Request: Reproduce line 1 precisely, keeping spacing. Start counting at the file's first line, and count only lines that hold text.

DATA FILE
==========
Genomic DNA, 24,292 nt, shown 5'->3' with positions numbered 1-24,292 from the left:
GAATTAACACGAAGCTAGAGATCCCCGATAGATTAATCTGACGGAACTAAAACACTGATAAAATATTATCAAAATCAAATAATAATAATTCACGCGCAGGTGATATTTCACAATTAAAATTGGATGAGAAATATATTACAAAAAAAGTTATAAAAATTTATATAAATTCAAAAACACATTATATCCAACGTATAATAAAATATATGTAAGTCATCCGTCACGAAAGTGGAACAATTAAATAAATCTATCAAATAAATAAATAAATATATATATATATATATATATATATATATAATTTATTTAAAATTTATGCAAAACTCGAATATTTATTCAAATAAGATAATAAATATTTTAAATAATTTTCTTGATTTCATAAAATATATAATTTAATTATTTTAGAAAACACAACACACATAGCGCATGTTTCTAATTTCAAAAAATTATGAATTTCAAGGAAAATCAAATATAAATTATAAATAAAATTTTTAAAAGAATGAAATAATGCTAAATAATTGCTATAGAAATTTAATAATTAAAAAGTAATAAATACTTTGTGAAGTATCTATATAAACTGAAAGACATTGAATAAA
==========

Genomic DNA, 24,292 nt, shown 5'->3' with positions numbered 1-24,292 from the left: